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14200Re: [ANE-2] Locusts on the menu

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  • Jgibson
    Apr 2, 2012
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      On 4/2/2012 11:40 AM, Lisbeth S. Fried wrote:
      > I was wondering if the first two legs were considered arms.
      > Don't they use these to clean themselves?
      > But what do I know?
      > Liz
      In the FWIW department, here's the discussion on the matter by J.E.
      Hartley in his commentary on Leviticus (Word Biblical Commentary (2002)
      p. 160.

      Almost all small land animals are classified as unclean. The phrase
      ???? ??-????, "go on all fours," is an expression for darting about.
      E. Fink (RÉJ 63 [1912] 122--23) takes feet (?????) in v 23 as a
      dual, meaning four pairs of legs. He accounts for the four pairs by
      including the antennae every insect has as numbered with the feet.
      Unfortunately Fink's explanation does not help very much with the
      phrase "go on all four" in v 20. For clarity in the English
      translation this phrase is rendered "dart about." Four locusts are
      named as exceptions to flying insects' being unclean. They are clean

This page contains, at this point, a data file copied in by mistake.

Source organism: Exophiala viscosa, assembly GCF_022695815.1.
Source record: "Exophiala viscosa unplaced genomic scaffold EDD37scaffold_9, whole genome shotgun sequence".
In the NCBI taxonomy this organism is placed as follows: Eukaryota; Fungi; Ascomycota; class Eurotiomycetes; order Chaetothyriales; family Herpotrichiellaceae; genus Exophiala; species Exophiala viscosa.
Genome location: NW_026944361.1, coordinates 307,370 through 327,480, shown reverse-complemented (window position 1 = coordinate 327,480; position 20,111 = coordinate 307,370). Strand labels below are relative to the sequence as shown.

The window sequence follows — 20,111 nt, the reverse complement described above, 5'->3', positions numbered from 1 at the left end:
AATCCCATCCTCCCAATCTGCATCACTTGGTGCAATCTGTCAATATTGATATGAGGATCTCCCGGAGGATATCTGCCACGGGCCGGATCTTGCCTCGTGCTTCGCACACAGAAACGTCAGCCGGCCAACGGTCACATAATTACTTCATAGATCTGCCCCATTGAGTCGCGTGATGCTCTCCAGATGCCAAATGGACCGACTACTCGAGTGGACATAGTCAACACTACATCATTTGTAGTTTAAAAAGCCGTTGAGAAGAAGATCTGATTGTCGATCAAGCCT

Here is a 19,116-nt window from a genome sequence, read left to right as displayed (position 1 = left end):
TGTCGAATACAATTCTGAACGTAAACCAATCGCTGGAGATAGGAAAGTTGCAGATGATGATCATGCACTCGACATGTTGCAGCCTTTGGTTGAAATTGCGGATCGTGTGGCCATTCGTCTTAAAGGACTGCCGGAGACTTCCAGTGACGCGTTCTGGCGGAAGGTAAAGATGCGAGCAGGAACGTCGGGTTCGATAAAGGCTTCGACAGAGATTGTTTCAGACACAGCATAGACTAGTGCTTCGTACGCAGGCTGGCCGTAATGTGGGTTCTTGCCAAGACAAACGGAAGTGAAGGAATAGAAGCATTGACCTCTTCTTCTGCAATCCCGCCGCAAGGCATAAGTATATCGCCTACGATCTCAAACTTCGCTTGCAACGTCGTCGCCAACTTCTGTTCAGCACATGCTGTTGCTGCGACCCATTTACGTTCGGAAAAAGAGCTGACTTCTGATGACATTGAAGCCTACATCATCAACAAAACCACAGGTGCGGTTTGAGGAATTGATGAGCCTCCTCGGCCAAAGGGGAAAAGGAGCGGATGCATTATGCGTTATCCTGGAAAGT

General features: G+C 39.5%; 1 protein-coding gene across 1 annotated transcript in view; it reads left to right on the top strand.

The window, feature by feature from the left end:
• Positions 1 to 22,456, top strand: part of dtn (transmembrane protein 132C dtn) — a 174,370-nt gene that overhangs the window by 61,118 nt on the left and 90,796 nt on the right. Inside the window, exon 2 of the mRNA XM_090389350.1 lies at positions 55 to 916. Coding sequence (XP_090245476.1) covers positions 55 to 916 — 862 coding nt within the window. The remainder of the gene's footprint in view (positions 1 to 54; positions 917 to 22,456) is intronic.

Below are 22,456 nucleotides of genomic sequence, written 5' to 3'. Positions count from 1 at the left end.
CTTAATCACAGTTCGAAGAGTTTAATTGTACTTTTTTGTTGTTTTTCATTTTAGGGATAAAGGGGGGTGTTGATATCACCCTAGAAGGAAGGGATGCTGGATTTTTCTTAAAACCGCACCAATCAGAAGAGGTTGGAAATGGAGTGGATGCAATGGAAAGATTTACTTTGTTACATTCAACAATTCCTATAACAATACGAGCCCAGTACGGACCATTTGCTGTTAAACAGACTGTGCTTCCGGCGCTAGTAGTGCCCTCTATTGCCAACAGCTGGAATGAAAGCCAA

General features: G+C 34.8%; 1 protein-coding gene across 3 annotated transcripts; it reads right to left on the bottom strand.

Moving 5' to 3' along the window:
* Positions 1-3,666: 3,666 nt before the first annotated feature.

because they have a pair of larger, jointed legs for hopping.
      According to Douglas (Purity, 66), their hopping action along with
      their ability to fly makes them comparable to birds; thus their
      movement is appropriate to the sphere in which they live.
      Milgrom ("Ethics and Ritual," 189), however, finds her explanation
      wanting since locusts may "walk" as well as hop; he proposes that
      their classification as edible is an exception in deference to the
      ancient pastorals' fondness for this food.

      and by Péter-Contesse & Ellington in A handbook on Leviticus. UBS
      handbooks; Helps for translating (1992 )

      That go upon all fours: this expression is surprising, since the
      ancient Jews almost certainly knew that winged insects had six legs.
      The expression was probably used in a nonliteral sense, meaning "to
      crawl," and was used of any flying creature with more than two legs,
      to distinguish the insects from other flying creatures such as the
      birds just mentioned in the previous verses. tev has avoided the
      problem altogether, and other modern versions have omitted the
      number "four." frcl, for example, has "insects which have wings and
      legs." In other languages the idea may possibly be rendered "with
      more than two legs."


      Jeffrey B. Gibson D.Phil. Oxon.
      1500 W. Pratt Blvd
      Chicago, Il.

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